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Fennesz & Ryuichi Sakamoto - Live at Sala Santa Cecilia

Fennesz & Ryuichi Sakamoto

Live at Sala Santa Cecilia


Released: 27th June 2005 | 1 track minimal/glitch single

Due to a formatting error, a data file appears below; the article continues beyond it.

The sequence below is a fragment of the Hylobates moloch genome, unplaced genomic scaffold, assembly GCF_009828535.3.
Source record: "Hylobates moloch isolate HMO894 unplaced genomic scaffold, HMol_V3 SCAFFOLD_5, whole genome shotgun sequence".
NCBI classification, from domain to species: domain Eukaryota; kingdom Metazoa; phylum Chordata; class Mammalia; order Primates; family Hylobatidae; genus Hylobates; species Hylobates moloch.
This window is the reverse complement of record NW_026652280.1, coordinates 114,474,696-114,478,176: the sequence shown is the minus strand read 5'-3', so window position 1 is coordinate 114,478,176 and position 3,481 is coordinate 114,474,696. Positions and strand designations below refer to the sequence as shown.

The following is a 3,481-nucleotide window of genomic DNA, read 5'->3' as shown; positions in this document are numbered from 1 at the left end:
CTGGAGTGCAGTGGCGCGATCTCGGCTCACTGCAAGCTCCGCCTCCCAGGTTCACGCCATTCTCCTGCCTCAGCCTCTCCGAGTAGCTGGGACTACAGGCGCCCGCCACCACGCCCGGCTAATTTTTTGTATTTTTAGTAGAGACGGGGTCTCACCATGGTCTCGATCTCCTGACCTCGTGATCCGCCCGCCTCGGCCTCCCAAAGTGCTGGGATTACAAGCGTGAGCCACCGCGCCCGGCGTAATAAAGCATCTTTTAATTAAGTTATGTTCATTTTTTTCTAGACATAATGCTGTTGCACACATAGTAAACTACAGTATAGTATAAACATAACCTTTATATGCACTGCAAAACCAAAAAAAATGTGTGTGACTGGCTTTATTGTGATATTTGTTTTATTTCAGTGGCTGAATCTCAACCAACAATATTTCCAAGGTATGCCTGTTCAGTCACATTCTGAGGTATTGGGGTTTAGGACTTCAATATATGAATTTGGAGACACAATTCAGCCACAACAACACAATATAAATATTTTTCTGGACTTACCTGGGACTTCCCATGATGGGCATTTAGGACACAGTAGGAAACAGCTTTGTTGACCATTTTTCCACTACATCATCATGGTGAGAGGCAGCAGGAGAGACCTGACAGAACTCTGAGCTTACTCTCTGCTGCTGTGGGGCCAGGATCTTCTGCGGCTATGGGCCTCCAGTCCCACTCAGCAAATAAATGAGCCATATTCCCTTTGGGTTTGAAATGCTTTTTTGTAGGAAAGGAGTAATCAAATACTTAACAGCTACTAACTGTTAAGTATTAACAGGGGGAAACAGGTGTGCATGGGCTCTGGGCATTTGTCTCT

This release features an edit of the duet between fennesz and sakamoto at their performance at Sala Santa Cecilia, Rome on 28th November 2004 - an introduction to a new collaboration between two highly regarded composers. Award-winning composer and musician Ryuichi Sakamoto has made a career of crossing musical and technological boundaries. Sakamoto has experimented with, and excelled in, many different musical styles, making a name for himself in popular, orchestral and film music. Never one to be satisfied with the status quo, Sakamoto continues to push the envelope of his artistry, marrying genres, styles and technologies for the first time to create new and exciting directions in musical expression. Sakamoto's best-known work is probably the soundtrack of Merry Christmas, Mr. Lawrence, which won him the Anthony Asquith Award for Film Music from the British Academy of Film and Television Arts (BAFTA). His subsequent score for Bernardo Bertolucci's 1987 film The Last Emperor won him an Oscar, a Grammy and a Golden Globe, as well as the Los Angeles Film Critics Association award and a BAFTA nomination for Best Original Score. In 1978, Sakamoto released his first solo album and formed Yellow Magic Orchestra along with Haruomi Hosono and Yukihiro Takahashi. YMO was immediately Recognized as an international sensation from Japan. The group's second album sold well over a million copies and led to a world tour, making them, with Kraftwerk, the kings of technopop. Releasing eleven albums over the next five years, YMO developed a following that continues to the present day, and its influence on the rave, techno and ambient movements is widely recognized. Christian Fennesz uses guitar and computer to create shimmering, swirling electronic sound of enormous range and complex musicality. 'Imagine the electric guitar severed from cliché and all of its physical limitations, shaping a bold new musical language.' - (City Newspaper, USA). His lush and luminant compositions are anything but sterile computer experiments. They resemble sensitive, telescopic recordings of rainforest insect life or natural atmospheric occurrences, an inherent naturalism permeating each piece. His two latest studio albums, Venice [Touch 2004] and Endless Summer [Mego, 2001] have set him apart from legions of glitch musicians working to a minimal, computer-based aesthetic.'